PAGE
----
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Movie Review: Star Trek: Into Darkness teaches Kirk to respect the chair

Spock, Kirk and Khan in Star Trek: Into Darkness

Benedict Cumberbatch steals the show (and a whole lot more than that) as a superhuman terrorist in J.J. Abrams’ Star Trek: Into Darkness, also starring Chris Pine, Zachary Quinto and Zoe Saldana.

In many ways, Into Darkness is a maturing process for the reborn Star Trek franchise. It moves beyond the cute winks at the original series that were everywhere in Star Trek and instead allows this new version of the Enterprise crew to grow in new, organic directions.

And nowhere is that growth more obvious than in the sometime Captain Kirk (Pine), who goes from brash cowboy captain to empathetic, responsible leader through his clash with rogue Starfleet agent John Harrison (Cumberbatch). Kirk ultimately learns to “respect the chair” as mentor Christopher Pike (Bruce Greenwood) says he must, but the process is a painful one.

Kirk and the Enterprise crew are tasked with hunting down and killing superhuman John Harrison after Harrison launches a series of attacks on high profile Federation targets. One of those targets is near and dear to Kirk, but the mission challenges him to look beyond his own revenge and instead look out for the lives of his crew, as a responsible captain should. Rather than running in half-cocked, guns blazing, Kirk must take a more mature approach.

Kirk’s relationship with Spock (Quinto) also matures, as the two are clearly beyond the frienemy dynamic of the first film and more solidly on the same side in Into Darkness. Spock’s cool logic and Kirk’s recklessness still create plenty of friction, but it’s a friction tempered by respect and friendship that both actors manage to capture well.

But Spock and Kirk’s prominence in the film comes at the cost of some of the secondary characters.

Zoe Saldana gets a moment to shine with the Klingons (briefly featured), but John Cho’s Sulu, Karl Urban’s Bones McCoy and Anton Yelchin’s adorable Checkov don’t get a lot of screen time.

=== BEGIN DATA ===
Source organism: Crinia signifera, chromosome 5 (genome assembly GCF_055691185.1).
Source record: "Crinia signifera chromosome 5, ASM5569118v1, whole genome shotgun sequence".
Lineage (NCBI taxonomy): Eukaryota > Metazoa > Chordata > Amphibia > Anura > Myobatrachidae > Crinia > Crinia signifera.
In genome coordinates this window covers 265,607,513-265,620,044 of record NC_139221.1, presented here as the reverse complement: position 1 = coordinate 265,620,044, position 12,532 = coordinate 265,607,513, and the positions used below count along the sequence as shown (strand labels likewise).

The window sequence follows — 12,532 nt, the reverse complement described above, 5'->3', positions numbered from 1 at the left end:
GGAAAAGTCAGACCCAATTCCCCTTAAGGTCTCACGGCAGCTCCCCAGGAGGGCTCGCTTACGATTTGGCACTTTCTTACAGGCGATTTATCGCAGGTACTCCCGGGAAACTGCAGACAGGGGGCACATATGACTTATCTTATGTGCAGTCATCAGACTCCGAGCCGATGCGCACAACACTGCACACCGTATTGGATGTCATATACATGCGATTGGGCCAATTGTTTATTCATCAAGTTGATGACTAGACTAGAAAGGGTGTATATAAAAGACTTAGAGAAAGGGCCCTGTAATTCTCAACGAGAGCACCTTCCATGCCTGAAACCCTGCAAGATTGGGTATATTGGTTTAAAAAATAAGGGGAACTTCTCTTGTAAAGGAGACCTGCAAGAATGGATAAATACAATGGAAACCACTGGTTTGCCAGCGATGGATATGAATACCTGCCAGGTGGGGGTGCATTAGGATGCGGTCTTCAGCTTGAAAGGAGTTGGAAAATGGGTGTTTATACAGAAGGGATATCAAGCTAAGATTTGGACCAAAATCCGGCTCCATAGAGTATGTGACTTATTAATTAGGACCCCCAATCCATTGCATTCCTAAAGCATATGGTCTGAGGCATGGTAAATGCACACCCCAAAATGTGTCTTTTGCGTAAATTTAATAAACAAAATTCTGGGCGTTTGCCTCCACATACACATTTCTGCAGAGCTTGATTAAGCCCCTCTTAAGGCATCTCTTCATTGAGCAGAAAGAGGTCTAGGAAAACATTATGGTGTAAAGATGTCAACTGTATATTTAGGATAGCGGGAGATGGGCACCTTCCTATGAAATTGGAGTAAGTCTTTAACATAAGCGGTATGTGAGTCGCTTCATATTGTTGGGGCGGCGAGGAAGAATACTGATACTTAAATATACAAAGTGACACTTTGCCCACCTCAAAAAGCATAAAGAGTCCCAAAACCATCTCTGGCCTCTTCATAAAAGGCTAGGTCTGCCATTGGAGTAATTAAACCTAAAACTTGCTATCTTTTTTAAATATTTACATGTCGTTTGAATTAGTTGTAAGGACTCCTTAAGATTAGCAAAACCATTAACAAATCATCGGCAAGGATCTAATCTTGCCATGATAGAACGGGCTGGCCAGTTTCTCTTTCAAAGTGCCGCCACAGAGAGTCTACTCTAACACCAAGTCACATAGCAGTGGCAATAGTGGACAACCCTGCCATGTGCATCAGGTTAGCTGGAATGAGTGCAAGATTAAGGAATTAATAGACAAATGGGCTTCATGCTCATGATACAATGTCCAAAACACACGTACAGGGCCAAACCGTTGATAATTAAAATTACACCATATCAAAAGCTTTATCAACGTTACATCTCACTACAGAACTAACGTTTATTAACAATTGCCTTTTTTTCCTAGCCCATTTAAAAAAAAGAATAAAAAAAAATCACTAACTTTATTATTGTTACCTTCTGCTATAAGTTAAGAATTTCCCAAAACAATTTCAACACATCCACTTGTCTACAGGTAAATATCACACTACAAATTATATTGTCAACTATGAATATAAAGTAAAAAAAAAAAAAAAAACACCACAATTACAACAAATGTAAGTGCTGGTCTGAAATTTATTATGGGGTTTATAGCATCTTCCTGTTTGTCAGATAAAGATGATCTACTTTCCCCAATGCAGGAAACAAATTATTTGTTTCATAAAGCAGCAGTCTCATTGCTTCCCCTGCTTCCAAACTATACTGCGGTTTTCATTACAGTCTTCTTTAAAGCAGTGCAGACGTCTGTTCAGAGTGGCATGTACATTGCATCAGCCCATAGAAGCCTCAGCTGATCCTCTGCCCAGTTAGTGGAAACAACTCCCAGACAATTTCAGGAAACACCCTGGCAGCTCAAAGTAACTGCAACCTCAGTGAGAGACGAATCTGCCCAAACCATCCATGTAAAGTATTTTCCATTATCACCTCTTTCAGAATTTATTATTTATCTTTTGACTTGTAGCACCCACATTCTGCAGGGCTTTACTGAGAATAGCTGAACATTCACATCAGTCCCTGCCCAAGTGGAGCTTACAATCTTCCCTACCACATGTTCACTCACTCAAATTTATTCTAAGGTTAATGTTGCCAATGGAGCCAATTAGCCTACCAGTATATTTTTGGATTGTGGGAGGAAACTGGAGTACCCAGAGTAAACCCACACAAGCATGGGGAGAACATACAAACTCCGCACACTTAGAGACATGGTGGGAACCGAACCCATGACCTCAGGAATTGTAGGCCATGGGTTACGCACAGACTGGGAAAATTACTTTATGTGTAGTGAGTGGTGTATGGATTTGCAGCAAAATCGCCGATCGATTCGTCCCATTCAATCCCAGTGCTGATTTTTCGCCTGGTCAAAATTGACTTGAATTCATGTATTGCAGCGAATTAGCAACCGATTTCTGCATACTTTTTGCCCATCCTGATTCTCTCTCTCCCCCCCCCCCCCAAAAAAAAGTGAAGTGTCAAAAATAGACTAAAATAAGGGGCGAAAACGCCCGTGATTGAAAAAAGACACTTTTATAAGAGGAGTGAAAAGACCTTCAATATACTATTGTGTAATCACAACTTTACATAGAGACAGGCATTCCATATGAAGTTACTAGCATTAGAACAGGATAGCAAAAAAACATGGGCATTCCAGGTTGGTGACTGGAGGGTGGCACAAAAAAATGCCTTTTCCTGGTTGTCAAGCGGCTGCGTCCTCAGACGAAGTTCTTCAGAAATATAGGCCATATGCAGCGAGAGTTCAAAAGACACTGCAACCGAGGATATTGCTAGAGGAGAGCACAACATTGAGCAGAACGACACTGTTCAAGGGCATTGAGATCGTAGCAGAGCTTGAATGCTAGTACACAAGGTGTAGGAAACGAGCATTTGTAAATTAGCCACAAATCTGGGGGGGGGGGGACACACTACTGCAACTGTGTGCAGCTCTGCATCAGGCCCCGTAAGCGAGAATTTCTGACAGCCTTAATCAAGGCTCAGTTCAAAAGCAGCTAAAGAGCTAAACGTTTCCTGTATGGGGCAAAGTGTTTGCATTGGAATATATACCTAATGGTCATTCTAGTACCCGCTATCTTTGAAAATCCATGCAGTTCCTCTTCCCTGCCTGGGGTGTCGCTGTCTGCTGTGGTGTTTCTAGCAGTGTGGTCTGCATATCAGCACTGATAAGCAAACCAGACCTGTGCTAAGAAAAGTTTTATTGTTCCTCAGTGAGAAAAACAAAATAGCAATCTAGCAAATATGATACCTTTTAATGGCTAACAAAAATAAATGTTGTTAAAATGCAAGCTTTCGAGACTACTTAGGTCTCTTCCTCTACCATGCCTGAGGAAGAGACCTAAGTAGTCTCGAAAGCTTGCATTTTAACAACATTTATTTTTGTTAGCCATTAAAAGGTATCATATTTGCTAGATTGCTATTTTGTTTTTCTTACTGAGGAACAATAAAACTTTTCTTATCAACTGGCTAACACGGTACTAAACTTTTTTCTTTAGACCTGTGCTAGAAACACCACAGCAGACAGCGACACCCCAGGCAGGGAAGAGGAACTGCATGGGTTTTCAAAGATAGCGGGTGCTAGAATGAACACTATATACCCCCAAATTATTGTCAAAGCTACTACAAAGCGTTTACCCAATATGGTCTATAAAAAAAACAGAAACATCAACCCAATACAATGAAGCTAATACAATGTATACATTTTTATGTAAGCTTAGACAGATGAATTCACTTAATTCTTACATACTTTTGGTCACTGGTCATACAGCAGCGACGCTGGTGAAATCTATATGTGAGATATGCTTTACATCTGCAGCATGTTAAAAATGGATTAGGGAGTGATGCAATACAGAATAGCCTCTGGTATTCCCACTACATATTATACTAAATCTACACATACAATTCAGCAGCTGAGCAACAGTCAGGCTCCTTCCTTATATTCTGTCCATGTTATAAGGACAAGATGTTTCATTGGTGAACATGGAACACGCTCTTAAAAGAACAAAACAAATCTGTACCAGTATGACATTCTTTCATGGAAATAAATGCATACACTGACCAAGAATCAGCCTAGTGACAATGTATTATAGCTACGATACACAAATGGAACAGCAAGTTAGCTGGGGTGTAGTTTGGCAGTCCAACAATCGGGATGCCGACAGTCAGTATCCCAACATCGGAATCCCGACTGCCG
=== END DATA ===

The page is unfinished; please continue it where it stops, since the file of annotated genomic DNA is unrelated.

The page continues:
Even Uhura doesn’t get a lot of play after her Klingon scene, so it’s left to newcomer Carol (Alice Eve) to bring the sexy – which she does in a brief underwear scene with Kirk.

Star Trek Into Darkness Alice Eve Underwear

“Sexy brought. Can we continue with the movie now?”

Scotty (Simon Pegg) carries much of the comic relief, and he’s fantastic at what he does, but the film’s dark script doesn’t leave much room for lighthearted fun.

Into Darkness definitely goes dark, as Cumberbatch’s Harrison is an absolute capital T Terrorist. The script from Abrams favs Roberto Orci, Alex Kurtzman and Damon Lindelof plays on a lot of contemporary fears of terrorism, especially in a scene where Harrison plows a massive starship into a skyscraper-heavy cityscape.

John Harrison’s vicious, calculating nature makes Kirk look like a child playing chess, and makes Spock seem like a weepy child by comparison. Benedict Cumberbatch’s performance is both cerebral and savage, cold in his actions and white hot in his passions. He is, in many ways, a twisted mirror for both Kirk and Spock. And, in every way, he is the best actor in this film.

John Harrison (Khan) played by Benedict Cumberbatch in Star Trek Into Darkness

Bad guys wear black Starfleet shirts apparently.

Not to be forgotten in this cast are the two elder statesmen in the group, Bruce Greenwood and Peter Weller. Greenwood reprises his role as Kirk’s father figure Christopher Pike, while Weller plays the dirty Federation Admiral Marcus. Greenwood hits much of the same notes he did in the first film, while Weller is capable, if unspectacular. The former Robocop actor has spent much of his late career playing dirty cops on television, and this role isn’t a far cry from his usual.

Visually, Into Darkness looks gorgeous, even if Abrams goes a little overboard with the lens flares. He uses color well, and he’s got a wonderful sense for the spectacle of the Enterprise itself. Twice he shows it rising out of the mist, and twice you’ll fall in love with the ship all over again.

Star Trek Into Darkness Enterprise Crashing

He also makes it hurt to see the Enterprise like this.

Many are looking at Star Trek: Into Darkness as a resume for what Abrams will bring to the hotly anticipated Star Wars: Episode VII, and if this film is any indication, we can expect a spectacular science fiction world that doesn’t forget to breath life into the characters that inhabit it. Into Darkness feels a lot more like Star Wars than Star Trek, as it leans on run-and-gun adventure instead of the intergalactic diplomacy that Trekkies are familiar with.

This is a Star Trek for non-Trekkies.

But that doesn’t mean they completely forget the Star Trek fans, either, because when you walk out of the theater, there’s going to be one word you’ll be dying to scream out.

And boy, is it ever well-deserved.

8 out of 10

  1. May 17, 2013 at 5:37 pm

    Nice review Josh. I haven’t seen all the original Star Trek films, so there were a few references I picked up on, but there were parts where judging by the reaction of the audience, some other reference was made that will please Trekkies, even if I missed it. Overall, the fans will be pleased.

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